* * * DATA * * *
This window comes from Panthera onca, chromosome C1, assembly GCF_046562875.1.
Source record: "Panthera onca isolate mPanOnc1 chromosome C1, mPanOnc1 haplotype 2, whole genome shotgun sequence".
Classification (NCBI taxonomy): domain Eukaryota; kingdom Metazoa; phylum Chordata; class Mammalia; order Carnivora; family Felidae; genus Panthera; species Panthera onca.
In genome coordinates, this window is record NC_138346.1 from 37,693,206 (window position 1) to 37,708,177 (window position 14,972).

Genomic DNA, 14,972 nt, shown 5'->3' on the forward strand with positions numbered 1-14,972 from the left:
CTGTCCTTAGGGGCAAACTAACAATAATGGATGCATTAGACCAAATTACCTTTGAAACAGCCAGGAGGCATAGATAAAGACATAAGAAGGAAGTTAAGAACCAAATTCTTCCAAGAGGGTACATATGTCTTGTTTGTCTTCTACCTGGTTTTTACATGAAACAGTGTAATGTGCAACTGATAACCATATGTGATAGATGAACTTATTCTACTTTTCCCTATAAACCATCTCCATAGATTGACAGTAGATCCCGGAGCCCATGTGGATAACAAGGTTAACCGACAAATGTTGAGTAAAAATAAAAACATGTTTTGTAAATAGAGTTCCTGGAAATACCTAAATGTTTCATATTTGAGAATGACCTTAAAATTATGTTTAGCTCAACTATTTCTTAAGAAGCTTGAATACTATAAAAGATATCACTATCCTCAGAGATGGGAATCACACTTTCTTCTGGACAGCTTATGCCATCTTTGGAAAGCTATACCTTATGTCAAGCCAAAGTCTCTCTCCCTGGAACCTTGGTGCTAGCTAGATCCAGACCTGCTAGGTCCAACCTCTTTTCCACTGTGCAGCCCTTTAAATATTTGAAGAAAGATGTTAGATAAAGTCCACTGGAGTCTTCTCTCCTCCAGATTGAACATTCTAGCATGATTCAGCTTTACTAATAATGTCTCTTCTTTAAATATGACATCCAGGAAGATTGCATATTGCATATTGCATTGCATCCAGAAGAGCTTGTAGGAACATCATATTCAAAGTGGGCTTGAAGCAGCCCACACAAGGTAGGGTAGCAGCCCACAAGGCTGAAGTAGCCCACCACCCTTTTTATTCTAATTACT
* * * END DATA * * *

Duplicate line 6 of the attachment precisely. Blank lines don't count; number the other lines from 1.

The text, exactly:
CTGTCCTTAGGGGCAAACTAACAATAATGGATGCATTAGACCAAATTACCTTTGAAACAGCCAGGAGGCATAGATAAAGACATAAGAAGGAAGTTAAGAACCAAATTCTTCCAAGAGGGTACATATGTCTTGTTTGTCTTCTACCTGGTTTTTACATGAAACAGTGTAATGTGCAACTGATAACCATATGTGATAGATGAACTTATTCTACTTTTCCCTATAAACCATCTCCATAGATTGACAGTAGATCCCGGAGCCCATGTGGATAACAAGGTTAACCGACAAATGTTGAGTAAAAATAAAAACATGTTTTGTAAATAGAGTTCCTGGAAATACCTAAATGTTTCATATTTGAGAATGACCTTAAAATTATGTTTAGCTCAACTATTTCTTAAGAAGCTTGAATACTATAAAAGATATCACTATCCTCAGAGATGGGAATCACACTTTCTTCTGGACAGCTTATGCCATCTTTGGAAAGCTATACCTTATGTCAAGCCAAAGTCTCTCTCCCTGGAACCTTGGTGCTAGCTAGATCCAGACCTGCTAGGTCCAACCTCTTTTCCACTGTGCAGCCCTTTAAATATTTGAAGAAAGATGTTAGATAAAGTCCACTGGAGTCTTCTCTCCTCCAGATTGAACATTCTAGCATGATTCAGCTTTACTAATAATGTCTCTTCTTTAAATATGACATCCAGGAAGATTGCATATTGCATATTGCATTGCATCCAGAAGAGCTTGTAGGAACATCATATTCAAAGTGGGCTTGAAGCAGCCCACACAAGGTAGGGTAGCAGCCCACAAGGCTGAAGTAGCCCACCACCCTTTTTATTCTAATTACT